Note: This post was migrated from my old blog software. It hasn't been cleaned up yet (and might not ever be). Don't be surprised if the formatting, links, images, etc... are messed up.
Several people I know use e-mail like it is instant messenger. They
keep it open all day and read every e-mail as it comes in. For me,
this is horrible for productivity. Constantly changing gears from
working on something to dealing with other things means I'm
unlikely to make any real progress on a project. So, I only check
e-mail a few times a day. People I work with know this so I've set
the expectation. With a follow-up point that if there is something
that needs to be dealt with urgently, they shouldn't e-mail me.
Shoot me an instant message or call me.
One of the key reasons I treat e-mail like this is that in order to
make progress on anything other than the smallest of projects, I
need blocks of uninterrupted time. There is a nice three part entry
over at 43 Folders that is right in
line with my thinking on this type of stuff. From the
“Making Time to Make” is a 3-part series about attention management
for people who do creative work. It’s designed to help you firewall
the time and attention you need to get out of the lite
communication business and into your studio.
For me, one long block of time is much better than two or more
smaller blocks even if they add up to the same (or possibly
greater) amount of time. The first part of the series has a quote
from Neal Stephenson who shares the idea:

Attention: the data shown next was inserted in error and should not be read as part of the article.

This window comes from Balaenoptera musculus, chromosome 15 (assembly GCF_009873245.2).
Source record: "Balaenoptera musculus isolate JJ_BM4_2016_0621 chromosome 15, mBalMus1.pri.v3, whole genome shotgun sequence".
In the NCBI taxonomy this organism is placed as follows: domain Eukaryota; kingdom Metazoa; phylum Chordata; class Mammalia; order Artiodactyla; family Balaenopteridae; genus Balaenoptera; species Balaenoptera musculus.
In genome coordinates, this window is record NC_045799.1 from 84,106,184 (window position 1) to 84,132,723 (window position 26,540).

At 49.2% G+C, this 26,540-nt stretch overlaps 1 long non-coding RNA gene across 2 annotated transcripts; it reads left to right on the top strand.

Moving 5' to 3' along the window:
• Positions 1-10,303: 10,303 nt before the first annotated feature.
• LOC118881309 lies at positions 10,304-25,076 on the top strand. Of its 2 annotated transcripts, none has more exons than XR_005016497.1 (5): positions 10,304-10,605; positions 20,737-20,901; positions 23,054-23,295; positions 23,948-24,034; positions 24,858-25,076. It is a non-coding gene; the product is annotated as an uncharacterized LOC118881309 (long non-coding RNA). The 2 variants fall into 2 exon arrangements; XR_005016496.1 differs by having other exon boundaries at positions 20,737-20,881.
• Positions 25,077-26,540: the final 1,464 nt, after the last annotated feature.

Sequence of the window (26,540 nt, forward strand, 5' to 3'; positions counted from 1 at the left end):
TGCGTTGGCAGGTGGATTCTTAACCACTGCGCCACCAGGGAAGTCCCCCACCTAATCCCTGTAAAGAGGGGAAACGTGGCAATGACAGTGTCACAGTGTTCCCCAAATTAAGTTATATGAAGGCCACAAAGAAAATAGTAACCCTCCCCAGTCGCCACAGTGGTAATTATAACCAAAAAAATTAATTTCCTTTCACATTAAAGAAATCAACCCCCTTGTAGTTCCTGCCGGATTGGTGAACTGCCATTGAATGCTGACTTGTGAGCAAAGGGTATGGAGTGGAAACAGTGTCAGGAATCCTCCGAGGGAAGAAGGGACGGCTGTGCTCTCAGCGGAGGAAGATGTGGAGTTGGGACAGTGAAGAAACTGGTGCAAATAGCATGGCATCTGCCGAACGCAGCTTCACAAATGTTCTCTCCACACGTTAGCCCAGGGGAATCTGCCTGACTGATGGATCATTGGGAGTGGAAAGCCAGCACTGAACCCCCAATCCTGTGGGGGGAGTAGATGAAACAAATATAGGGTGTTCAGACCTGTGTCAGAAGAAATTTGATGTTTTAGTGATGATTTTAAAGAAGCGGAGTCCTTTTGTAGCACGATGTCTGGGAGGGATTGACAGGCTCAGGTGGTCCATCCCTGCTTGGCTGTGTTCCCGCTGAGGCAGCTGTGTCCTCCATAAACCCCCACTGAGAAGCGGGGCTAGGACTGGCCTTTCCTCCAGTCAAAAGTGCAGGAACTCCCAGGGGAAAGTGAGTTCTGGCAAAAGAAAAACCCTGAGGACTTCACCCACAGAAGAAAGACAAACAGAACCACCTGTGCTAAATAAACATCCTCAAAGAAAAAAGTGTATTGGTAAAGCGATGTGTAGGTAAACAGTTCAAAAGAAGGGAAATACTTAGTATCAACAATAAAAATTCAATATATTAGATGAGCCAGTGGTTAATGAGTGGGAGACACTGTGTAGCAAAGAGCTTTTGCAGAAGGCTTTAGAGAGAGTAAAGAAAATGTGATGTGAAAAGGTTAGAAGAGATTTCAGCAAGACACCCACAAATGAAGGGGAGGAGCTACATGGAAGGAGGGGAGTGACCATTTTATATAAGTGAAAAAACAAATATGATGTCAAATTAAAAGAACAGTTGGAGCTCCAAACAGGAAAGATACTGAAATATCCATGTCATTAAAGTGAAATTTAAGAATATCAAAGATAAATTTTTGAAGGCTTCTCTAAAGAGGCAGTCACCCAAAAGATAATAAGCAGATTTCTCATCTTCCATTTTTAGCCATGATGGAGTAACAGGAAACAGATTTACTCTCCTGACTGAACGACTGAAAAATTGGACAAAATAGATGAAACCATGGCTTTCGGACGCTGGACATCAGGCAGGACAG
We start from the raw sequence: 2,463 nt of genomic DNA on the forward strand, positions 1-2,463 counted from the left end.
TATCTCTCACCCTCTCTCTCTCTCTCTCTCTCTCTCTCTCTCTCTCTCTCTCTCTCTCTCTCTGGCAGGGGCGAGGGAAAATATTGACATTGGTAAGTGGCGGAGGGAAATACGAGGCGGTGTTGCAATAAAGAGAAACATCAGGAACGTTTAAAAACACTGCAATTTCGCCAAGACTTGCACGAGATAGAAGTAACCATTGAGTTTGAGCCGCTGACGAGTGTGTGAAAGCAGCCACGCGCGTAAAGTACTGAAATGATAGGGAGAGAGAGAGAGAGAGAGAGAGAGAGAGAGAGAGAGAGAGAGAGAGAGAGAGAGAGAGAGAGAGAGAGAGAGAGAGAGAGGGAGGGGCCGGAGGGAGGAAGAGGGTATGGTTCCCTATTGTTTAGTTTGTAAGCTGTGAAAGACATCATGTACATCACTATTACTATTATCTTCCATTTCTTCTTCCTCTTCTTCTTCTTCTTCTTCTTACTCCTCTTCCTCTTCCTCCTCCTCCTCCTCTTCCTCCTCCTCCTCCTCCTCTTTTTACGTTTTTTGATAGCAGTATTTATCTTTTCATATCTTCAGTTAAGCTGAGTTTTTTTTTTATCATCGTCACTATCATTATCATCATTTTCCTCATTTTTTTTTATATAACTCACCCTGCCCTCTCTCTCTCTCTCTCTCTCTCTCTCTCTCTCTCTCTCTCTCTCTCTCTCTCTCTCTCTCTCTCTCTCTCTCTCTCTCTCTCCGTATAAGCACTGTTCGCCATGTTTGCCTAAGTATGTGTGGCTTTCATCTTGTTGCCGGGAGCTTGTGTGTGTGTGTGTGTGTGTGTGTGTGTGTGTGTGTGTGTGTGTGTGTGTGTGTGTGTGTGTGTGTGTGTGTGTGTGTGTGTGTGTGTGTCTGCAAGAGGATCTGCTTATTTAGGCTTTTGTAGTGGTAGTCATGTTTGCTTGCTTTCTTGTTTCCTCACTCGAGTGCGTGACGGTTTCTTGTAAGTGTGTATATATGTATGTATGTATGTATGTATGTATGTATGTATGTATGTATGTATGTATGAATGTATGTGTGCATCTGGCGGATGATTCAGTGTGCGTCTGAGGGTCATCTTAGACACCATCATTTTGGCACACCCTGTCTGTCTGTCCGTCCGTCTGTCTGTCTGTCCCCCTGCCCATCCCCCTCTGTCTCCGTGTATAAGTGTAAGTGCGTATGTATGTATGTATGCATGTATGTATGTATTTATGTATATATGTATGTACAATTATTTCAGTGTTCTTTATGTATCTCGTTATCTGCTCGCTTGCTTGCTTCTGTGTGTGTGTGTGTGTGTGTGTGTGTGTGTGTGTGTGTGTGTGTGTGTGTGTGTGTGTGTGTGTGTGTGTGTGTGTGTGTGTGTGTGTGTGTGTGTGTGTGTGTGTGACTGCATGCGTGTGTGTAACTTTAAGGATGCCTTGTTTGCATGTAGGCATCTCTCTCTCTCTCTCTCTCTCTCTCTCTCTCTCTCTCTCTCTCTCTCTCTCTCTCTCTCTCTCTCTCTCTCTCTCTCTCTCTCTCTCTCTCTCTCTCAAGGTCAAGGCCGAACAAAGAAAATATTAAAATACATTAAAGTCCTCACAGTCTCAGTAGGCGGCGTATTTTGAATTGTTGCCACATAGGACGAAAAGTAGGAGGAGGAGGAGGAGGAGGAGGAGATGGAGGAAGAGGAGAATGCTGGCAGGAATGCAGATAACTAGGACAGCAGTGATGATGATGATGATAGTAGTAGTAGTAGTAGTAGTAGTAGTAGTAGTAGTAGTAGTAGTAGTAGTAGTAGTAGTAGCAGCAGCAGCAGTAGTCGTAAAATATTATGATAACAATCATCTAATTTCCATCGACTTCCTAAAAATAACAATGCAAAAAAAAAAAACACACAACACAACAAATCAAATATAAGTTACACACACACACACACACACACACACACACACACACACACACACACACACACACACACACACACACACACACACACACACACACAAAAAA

Writing novels is hard, and requires vast, unbroken slabs of time.
Four quiet hours is a resource that I can put to good use. Two
slabs of time, each two hours long, might add up to the same four
hours, but are not nearly as productive as an unbroken four. If I
know that I am going to be interrupted, I can’t concentrate, and if
I suspect that I might be interrupted, I can’t do anything at all.
Likewise, several consecutive days with four-hour time-slabs in
them give me a stretch of time in which I can write a decent book
chapter, but the same number of hours spread out across a few
weeks, with interruptions in between them, are nearly useless.
My favorite quote comes from the second part. "Put plainer, my
sense is that western culture would be a damn sight poorer today if
John Lennon had been forced to carry a goddamn BlackBerry." If you
create things, it's well worth the read.
Making Time to Make - Part 1
Making Time to Make - Part 2
Making Time to Make - Part 3